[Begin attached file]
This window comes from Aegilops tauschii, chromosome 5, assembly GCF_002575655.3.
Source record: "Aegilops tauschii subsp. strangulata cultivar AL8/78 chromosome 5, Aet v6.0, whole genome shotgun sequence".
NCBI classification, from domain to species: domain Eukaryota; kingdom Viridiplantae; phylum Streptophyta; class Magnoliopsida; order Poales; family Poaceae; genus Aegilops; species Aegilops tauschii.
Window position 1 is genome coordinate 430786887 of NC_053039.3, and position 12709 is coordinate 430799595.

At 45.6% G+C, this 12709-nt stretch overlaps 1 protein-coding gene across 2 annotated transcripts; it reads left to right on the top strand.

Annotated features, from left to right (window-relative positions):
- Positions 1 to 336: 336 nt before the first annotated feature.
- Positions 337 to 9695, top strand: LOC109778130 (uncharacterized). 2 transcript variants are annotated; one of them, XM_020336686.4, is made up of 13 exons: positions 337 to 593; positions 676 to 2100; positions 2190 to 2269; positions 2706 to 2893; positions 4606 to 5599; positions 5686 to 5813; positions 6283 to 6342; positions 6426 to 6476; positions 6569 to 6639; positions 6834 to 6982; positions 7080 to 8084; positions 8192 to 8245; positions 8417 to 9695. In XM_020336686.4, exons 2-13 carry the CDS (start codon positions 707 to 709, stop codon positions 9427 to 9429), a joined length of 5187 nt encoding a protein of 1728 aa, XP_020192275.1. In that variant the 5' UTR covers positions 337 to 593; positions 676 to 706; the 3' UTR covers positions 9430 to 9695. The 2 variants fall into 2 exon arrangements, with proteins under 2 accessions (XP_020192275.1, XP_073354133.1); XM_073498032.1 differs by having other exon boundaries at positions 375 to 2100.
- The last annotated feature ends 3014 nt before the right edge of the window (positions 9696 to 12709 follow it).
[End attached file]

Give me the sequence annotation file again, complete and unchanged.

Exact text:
This window comes from Aegilops tauschii, chromosome 5, assembly GCF_002575655.3.
Source record: "Aegilops tauschii subsp. strangulata cultivar AL8/78 chromosome 5, Aet v6.0, whole genome shotgun sequence".
NCBI classification, from domain to species: domain Eukaryota; kingdom Viridiplantae; phylum Streptophyta; class Magnoliopsida; order Poales; family Poaceae; genus Aegilops; species Aegilops tauschii.
Window position 1 is genome coordinate 430786887 of NC_053039.3, and position 12709 is coordinate 430799595.

At 45.6% G+C, this 12709-nt stretch overlaps 1 protein-coding gene across 2 annotated transcripts; it reads left to right on the top strand.

Annotated features, from left to right (window-relative positions):
- Positions 1 to 336: 336 nt before the first annotated feature.
- Positions 337 to 9695, top strand: LOC109778130 (uncharacterized). 2 transcript variants are annotated; one of them, XM_020336686.4, is made up of 13 exons: positions 337 to 593; positions 676 to 2100; positions 2190 to 2269; positions 2706 to 2893; positions 4606 to 5599; positions 5686 to 5813; positions 6283 to 6342; positions 6426 to 6476; positions 6569 to 6639; positions 6834 to 6982; positions 7080 to 8084; positions 8192 to 8245; positions 8417 to 9695. In XM_020336686.4, exons 2-13 carry the CDS (start codon positions 707 to 709, stop codon positions 9427 to 9429), a joined length of 5187 nt encoding a protein of 1728 aa, XP_020192275.1. In that variant the 5' UTR covers positions 337 to 593; positions 676 to 706; the 3' UTR covers positions 9430 to 9695. The 2 variants fall into 2 exon arrangements, with proteins under 2 accessions (XP_020192275.1, XP_073354133.1); XM_073498032.1 differs by having other exon boundaries at positions 375 to 2100.
- The last annotated feature ends 3014 nt before the right edge of the window (positions 9696 to 12709 follow it).